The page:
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This Could Be a Sign That America's Youth Are Way Too Addicted to the Internet


Prescription drugs, milkshakes and conspiracy

(NBC Los Angeles)

Unhappy about her parents' Internet ban after 10 p.m., a teenage daughter and her friend allegedly spiked the parents milkshakes so they could get on the web after hours, according to police.

On Dec. 28, the teens reportedly went out to get their parents some milkshakes with bad intentions. The incident occurred in Rocklin, Calif., a city of roughly 60,000 people.

"The 16-year-old daughter and her (15-year-old) friend were at a house in Rocklin and they say, 'hey mom and dad, how about we get you some milkshakes?' They go to a local fast food restaurant and get some milkshakes," Rocklin Police Department Lt. Lon Milka said Thursday.

The two teens dropped some type of anti-anxiety medicine into the shakes and gave them to the parents, according to Milka. The parents finished about a quarter of the milkshakes before realizing they "tasted funny" and had a "gritty feel." They poured the rest out, but ended up passing out about an hour later, police said.

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The parents awoke with hangover symptoms, Milka said.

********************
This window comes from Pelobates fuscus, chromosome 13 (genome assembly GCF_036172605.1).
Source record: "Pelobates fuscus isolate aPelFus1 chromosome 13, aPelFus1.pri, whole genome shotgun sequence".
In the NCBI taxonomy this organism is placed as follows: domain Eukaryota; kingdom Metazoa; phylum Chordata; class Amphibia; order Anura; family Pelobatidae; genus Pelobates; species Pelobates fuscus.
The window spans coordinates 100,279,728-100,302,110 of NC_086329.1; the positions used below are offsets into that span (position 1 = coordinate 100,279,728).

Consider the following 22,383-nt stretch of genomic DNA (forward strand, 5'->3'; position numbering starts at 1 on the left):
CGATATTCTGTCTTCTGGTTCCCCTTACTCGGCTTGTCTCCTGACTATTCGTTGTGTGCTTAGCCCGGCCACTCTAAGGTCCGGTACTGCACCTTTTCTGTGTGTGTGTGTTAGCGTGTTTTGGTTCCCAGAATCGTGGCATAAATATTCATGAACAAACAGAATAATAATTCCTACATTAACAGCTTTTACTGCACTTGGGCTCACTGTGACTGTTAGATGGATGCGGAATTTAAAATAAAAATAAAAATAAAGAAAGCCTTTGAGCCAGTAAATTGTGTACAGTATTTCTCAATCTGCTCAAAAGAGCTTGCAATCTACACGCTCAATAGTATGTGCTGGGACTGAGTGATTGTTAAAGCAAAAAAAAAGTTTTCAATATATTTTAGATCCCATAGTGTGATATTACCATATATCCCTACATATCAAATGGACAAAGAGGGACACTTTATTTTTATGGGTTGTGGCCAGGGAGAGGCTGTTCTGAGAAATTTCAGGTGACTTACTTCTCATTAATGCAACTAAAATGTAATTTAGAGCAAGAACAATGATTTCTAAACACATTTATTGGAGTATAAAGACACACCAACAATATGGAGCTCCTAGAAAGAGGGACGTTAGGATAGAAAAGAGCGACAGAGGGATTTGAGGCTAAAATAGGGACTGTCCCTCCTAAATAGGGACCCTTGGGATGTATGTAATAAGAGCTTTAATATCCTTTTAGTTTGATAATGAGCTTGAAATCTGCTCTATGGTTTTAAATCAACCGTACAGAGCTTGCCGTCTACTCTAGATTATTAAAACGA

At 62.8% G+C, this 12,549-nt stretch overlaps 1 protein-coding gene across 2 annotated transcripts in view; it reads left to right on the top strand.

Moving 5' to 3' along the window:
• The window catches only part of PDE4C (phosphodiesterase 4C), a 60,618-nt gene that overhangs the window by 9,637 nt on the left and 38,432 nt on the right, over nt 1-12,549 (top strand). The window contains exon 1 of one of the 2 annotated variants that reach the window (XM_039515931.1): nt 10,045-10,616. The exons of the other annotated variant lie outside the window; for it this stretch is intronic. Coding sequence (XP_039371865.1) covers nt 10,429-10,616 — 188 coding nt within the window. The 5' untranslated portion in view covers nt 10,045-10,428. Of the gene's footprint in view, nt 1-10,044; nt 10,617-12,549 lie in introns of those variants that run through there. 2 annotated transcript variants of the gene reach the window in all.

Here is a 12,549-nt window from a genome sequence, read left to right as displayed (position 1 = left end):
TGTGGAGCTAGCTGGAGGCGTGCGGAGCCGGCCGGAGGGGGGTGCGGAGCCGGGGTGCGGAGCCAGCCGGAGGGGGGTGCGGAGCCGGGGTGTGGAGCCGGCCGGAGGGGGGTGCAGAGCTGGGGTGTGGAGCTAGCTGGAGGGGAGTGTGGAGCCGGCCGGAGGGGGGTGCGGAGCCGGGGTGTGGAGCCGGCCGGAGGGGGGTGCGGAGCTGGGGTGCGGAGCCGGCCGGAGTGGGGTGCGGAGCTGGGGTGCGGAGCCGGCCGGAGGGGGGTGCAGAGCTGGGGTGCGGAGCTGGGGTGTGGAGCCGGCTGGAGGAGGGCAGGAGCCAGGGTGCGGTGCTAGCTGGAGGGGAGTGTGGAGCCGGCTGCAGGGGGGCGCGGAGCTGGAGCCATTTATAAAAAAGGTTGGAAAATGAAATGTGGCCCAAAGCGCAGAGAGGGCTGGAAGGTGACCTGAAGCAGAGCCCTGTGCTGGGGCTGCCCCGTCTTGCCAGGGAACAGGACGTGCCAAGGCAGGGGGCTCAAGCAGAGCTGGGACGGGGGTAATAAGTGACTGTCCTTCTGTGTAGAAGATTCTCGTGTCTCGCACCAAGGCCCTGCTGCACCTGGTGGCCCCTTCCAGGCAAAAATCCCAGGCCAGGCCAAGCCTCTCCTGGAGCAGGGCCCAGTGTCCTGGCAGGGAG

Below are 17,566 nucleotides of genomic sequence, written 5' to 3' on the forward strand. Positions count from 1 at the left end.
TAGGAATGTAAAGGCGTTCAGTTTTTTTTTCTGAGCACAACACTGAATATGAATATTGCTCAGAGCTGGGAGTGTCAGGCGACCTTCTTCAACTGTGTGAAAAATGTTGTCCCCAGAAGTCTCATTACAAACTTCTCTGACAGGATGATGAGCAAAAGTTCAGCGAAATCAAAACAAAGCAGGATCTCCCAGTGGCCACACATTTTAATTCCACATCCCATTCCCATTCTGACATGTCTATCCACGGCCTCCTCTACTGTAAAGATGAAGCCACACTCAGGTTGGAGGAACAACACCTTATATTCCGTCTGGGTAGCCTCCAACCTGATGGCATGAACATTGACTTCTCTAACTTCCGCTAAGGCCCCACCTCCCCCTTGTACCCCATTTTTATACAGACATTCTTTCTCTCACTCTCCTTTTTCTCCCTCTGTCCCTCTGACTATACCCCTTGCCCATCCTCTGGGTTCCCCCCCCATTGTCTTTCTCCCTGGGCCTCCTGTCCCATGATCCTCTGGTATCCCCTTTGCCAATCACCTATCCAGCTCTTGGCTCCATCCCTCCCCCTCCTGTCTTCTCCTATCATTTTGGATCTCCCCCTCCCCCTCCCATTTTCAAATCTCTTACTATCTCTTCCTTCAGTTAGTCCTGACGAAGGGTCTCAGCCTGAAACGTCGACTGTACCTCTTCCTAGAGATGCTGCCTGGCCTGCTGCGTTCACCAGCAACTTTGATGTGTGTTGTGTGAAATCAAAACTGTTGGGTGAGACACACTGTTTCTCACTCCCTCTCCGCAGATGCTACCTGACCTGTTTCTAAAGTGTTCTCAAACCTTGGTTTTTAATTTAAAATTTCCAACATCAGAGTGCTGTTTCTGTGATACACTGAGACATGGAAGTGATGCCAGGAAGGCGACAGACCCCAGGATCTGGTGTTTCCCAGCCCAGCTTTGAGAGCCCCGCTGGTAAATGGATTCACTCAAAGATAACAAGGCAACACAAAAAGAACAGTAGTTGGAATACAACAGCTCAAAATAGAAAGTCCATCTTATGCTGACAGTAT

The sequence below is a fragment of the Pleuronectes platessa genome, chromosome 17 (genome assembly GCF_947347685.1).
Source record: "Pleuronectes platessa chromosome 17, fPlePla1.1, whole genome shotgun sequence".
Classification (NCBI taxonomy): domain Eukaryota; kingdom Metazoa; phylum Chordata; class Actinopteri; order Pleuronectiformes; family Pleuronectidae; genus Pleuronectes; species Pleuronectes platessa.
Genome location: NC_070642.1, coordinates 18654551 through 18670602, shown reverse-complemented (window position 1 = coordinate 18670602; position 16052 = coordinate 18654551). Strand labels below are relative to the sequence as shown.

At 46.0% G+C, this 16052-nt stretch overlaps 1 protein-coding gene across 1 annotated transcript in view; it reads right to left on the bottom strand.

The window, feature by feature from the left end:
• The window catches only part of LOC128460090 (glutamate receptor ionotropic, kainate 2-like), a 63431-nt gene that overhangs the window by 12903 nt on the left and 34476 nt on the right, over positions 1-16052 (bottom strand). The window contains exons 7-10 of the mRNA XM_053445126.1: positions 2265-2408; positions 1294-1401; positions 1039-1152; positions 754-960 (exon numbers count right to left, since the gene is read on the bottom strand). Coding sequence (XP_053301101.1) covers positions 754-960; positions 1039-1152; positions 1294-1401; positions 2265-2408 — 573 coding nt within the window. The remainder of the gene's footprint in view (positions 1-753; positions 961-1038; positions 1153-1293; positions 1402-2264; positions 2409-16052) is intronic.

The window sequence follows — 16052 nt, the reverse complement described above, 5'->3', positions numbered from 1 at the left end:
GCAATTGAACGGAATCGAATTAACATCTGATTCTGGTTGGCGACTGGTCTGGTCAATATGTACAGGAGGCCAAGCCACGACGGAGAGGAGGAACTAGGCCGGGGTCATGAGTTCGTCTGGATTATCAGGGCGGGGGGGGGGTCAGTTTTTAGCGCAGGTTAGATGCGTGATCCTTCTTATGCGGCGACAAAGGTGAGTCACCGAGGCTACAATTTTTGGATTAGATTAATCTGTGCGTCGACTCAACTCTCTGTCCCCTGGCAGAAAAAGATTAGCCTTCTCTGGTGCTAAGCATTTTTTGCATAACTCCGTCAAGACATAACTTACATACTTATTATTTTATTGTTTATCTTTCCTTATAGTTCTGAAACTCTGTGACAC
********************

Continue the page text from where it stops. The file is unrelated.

"They kind of put two and two together, and they said their daughter had wanted Internet access after 10 p.m., the time it was automatically cut off at their house," Milka said.

The daughter had described the family's Internet policy as "too strict," according to investigators.

After taking a urine drug test from Rocklin police, the parents "believed they got a positive," and brought their daughter in for questioning, Milka said.

That's right, the parents turned them into the cops. The teen girls, whose names were not released, were booked into Placer County Juvenile Hall on suspicion of "willfully mingling a pharmaceutical into food and conspiracy," the report adds.

The incident sheds some light on just how addicted America's youth seems to have become to technology and the Internet. These teens went as far as drugging their parents just so they could get online for a few extra hours.

On his radio show Wednesday, Glenn Beck compared America's addiction to technology to alcoholism. Watch the segment via TheBlazeTV below:

[mlbvideo content_id=25542215]

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